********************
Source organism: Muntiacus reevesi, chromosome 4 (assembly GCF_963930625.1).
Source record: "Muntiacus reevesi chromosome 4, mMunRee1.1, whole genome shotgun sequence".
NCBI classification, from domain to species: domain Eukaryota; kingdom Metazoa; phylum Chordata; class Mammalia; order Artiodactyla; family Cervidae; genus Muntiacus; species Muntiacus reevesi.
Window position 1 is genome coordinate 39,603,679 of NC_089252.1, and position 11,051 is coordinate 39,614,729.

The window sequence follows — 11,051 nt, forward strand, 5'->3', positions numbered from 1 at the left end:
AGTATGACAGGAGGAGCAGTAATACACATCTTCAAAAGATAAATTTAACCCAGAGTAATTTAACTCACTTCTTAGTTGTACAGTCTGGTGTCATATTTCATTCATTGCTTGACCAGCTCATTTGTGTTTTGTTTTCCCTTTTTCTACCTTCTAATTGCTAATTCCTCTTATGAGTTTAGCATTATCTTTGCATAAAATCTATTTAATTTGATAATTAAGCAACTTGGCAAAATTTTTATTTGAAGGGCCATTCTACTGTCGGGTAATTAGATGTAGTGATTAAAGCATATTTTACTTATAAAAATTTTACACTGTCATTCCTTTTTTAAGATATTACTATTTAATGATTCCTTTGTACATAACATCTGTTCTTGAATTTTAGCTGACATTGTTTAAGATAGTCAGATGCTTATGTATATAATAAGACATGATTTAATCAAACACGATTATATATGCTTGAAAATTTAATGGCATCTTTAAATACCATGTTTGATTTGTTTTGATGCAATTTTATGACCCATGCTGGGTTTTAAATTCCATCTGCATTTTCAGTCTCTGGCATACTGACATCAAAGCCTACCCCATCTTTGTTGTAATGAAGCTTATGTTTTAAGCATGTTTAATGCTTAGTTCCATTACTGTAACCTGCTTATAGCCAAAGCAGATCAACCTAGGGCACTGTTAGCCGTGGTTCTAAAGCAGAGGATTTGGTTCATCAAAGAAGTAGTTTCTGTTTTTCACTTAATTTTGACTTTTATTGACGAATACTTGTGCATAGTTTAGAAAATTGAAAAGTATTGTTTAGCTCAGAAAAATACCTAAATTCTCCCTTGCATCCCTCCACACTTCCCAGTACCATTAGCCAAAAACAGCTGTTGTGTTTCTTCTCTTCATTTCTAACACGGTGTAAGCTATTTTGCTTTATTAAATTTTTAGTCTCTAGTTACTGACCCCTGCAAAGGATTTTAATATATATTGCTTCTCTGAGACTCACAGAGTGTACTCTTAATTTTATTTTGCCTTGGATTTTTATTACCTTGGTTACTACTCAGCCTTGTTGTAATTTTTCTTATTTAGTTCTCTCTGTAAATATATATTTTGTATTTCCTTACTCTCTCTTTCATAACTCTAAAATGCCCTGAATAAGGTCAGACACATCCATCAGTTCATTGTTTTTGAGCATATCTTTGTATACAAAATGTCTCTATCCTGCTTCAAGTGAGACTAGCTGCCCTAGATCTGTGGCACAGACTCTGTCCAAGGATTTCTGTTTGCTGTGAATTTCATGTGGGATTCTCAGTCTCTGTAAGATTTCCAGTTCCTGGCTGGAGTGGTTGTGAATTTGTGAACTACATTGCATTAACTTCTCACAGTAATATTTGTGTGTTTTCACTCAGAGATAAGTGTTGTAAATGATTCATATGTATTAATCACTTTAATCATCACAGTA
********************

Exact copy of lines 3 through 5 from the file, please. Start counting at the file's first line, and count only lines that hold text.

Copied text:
NCBI classification, from domain to species: domain Eukaryota; kingdom Metazoa; phylum Chordata; class Mammalia; order Artiodactyla; family Cervidae; genus Muntiacus; species Muntiacus reevesi.
Window position 1 is genome coordinate 39,603,679 of NC_089252.1, and position 11,051 is coordinate 39,614,729.

The window sequence follows — 11,051 nt, forward strand, 5'->3', positions numbered from 1 at the left end: